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Bible Dictionaries

Wilson's Dictionary of Bible Types

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Deuteronomy 32:2 (a) This is a type of the precious blessings of GOD that will be sent from Heaven to revive and restore and refresh His people.

2 Samuel 23:4 (c) In this statement we see a real comparison between the reign of Saul, which was full of sorrow and bitterness, and the reign of David which was to bring such refreshing blessing from Heaven to the people.

Psalm 72:6 (a) We see here a picture of the delightful effects of the grace of GOD, the kindness of our Lord, and the beneficent influence of His presence upon the drooping heart and the weary soul.

Proverbs 25:14 (a) The Lord is telling us here of those whose tongue is larger than the hand. They talk big, but do little. They promise much, but produce nothing.

Proverbs 28:3 (a) One would think that the poor man would bring a blessing to the poor, seeing they are in the same condition. One would think that the rain would bring fruitfulness and blessing to the ground as it fell upon it. The opposite is true in this picture. The rain destroys the vegetation by its force and power, which is unnatural, and it is quite unnatural for a poor man to oppress others who are poor.

Ecclesiastes 12:2 (a) Here is a wonderful picture of old age. Nothing seems to be right to the one who has become aged. After a rain, the clouds should disappear, and the sun should shine again. With the aged, however, there is no longer a consciousness of joy following sorrow, nor smiles following tears, nor the sun following rain.

Isaiah 4:6 (b) This is descriptive of the storms of trouble, and the deluge of sorrow which would overwhelm the soul were it not for the refuge offered by our Lord in Himself. (See also Matthew 7:25).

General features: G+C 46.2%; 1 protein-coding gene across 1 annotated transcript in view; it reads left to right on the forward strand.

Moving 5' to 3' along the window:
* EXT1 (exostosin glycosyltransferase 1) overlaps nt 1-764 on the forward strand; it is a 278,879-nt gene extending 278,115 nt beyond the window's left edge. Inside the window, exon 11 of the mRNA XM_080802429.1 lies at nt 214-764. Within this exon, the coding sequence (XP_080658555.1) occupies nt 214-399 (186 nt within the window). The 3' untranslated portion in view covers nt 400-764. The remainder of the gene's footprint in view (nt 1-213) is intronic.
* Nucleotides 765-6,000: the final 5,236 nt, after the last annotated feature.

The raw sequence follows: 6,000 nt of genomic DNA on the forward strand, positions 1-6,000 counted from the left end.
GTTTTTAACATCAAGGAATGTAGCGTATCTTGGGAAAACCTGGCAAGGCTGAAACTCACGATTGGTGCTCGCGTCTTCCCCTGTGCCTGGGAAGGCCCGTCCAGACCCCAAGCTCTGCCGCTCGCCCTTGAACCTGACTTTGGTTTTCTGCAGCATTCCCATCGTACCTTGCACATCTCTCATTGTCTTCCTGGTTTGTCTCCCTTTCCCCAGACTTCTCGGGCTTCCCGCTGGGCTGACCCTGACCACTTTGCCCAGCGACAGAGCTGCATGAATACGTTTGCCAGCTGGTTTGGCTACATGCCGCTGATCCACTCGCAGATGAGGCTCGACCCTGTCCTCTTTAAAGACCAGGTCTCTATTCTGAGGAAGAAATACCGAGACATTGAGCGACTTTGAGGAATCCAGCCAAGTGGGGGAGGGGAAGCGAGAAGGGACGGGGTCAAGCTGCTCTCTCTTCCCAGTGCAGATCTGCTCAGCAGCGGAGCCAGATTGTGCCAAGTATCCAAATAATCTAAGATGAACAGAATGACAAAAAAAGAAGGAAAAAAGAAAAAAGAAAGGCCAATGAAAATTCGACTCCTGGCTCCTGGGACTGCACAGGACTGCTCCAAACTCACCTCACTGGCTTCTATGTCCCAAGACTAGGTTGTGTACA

Isaiah 55:10 (a) The Word of GOD is compared in this passage to the rain which falls upon the dry ground, and does its work immediately; also to the snow which falls and may lie upon the ground many days to finally soak in and produce a blessing. When we read the Word of GOD, or hear it preached, some blessing always comes immediately. Other things that we hear or read lie dormant in our souls and minds, sometimes for years; then when the conditions are ripe, that particular message becomes a live message.

Hosea 6:3 (a) The passage no doubt refers to the restoration of Israel in their own land as a nation. It also may be applied to our own lives. The blessing of our Lord is given in the spring to cause the seed to grow, and the fields to flourish. This is true in the early part of our lives when the mind is active, the vision is clear, and there is strength for action. Then at the end of the harvest, as at the end of our lives, the blessing of the Lord is given to soften the ground, and prepare the fields for another season of planting and harvesting. The Lord gives dying grace to those who are dying.

James 5:7 (a) This figure is used to describe the joy that comes to the heart in all our service as we look for and expect and receive the blessings of Heaven from the hand of GOD, both for the inception of our labors, and the progress of them, and the successful conclusion of them.

Bibliography Information
Watson, Walter. Entry for 'Rain'. Wilson's Dictoinary of Bible Types. https://www.studylight.org/​dictionaries/​eng/​wdt/​r/rain.html. 1957.
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